Not that you have to work yourself up into some kind of frenzy, or rhythm, or volume, or verbiage, or anything like that. But that it’s from your heart, and has heart. You mean it and desire it. And remember the one to whom you’re praying, the one before whom you’re bowing. I bow my knees before the Father, Paul said. (14) Prayer fervently to God. Not the air, not the walls, and certainly not to others. Who cares what they think? You’re in the presence of God Almighty. Pray to him. Luis Palau is an evangelist who has traveled the world for the last 50 years, preaching the Gospel to over 25 million people in 70 countries. But he started by serving as a translator on Billy Graham’s team. And he tells the story of the time they were in Germany for a youth congress. I think it was the mid-60’s. They were sitting in his hotel room, when his assistant came in and said there was a young German evangelist outside who wanted to speak with him. So Mr. Graham told him to come on in. At which point this young man told Billy that he was having a hard time getting started. Speaking opportunities just weren’t happening. And after about 15 minutes, Dr. Graham said, “Let’s pray about it.” And according to Luis, Billy began immediately crying out to the Lord. But pretty soon his voice became kind of muffled. And Luis said he wasn’t sure what was going on, so he opened his eyes, and saw Mr. Graham lying flat on the ground, spreadeagled, with his face on the carpet. The greatest evangelist in the world he said, on the floor, praying fervently, for a guy he’d just met. Little did Luis know, that Billy Graham had been praying that way for years. Going all the way back to 1943 and his senior year in college. Where, according to some of his friends and classmates, he used to lay on the floor between the dorm room bunks, and pound the floor asking God to use him to reach the world. Is it any wonder God answered? There’s something about conforming the posture of your body to the posture of your heart.***** On the other hand, there’s something about humbling yourself physically, kneeling, that conforms your heart spiritually. That’s my story. I didn’t pray on my knees one time until I was almost 30 years old. The Spring of 1996, when God was calling me into ministry. And I literally found it physically difficult. Difficult to actually bend my knees, and kneel. I was too proud. I wasn’t accustomed to humbling myself like that. But I finally did one night, beside my bed. I fully and finally surrendered, telling God that I give up. “I can’t handle the compulsion anymore, and I’ll do anything you want. Just show me what it is.” How about you? Are your prayers less than fervent because you’re less than humble? Too proud to get on your knees? Too proud to surrender yourself and subject your life to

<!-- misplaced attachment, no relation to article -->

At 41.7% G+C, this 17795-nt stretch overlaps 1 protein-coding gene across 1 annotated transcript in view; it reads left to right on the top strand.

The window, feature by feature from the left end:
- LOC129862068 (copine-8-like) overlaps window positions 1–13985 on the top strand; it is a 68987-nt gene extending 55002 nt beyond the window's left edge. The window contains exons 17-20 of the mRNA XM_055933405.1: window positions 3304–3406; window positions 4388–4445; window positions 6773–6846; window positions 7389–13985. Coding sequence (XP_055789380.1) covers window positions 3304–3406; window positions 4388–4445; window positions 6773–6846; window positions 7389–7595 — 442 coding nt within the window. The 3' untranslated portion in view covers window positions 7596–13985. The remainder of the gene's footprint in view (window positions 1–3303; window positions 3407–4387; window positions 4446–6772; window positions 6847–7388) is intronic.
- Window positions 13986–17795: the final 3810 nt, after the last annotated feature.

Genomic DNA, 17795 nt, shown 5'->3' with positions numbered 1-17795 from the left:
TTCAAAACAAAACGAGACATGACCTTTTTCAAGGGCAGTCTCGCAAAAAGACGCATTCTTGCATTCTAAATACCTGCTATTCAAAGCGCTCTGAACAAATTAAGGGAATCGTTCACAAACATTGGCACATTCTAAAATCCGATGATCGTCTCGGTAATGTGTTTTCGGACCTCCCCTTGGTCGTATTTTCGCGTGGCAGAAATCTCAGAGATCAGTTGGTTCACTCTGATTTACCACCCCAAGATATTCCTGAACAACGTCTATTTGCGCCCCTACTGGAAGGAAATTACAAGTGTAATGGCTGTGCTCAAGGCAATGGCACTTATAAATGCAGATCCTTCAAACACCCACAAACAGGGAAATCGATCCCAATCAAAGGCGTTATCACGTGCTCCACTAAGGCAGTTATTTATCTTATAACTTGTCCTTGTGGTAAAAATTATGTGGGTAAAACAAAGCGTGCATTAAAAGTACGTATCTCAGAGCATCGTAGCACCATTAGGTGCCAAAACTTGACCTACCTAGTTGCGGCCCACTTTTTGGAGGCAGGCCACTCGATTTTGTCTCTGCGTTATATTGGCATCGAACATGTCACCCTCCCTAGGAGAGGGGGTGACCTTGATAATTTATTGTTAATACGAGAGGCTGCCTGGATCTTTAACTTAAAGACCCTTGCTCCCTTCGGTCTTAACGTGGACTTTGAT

his will and his way. If so, the only solution is doing it. Getting on your knees and conforming your heart to follow. There’s no substitute. And if your heart is already there, get on your knees to show it. Conform your posture to your heart and make it the norm. Praying fervently all the time. Prayer – Father, will you spur us on in this respect? Will you do in us whatever it takes to bend our knees before you. To humble us so that we bow, heart and body. We submit ourselves to your will and your way. And pray fervently that you will fill us with your Spirit, using us, and gripping us with your desires, and convincing us of your truth, and leading us in the way everlasting. We pray, in Jesus’ name, amen. (Summary) Let’s pray fervently this week, for heart-felt unity.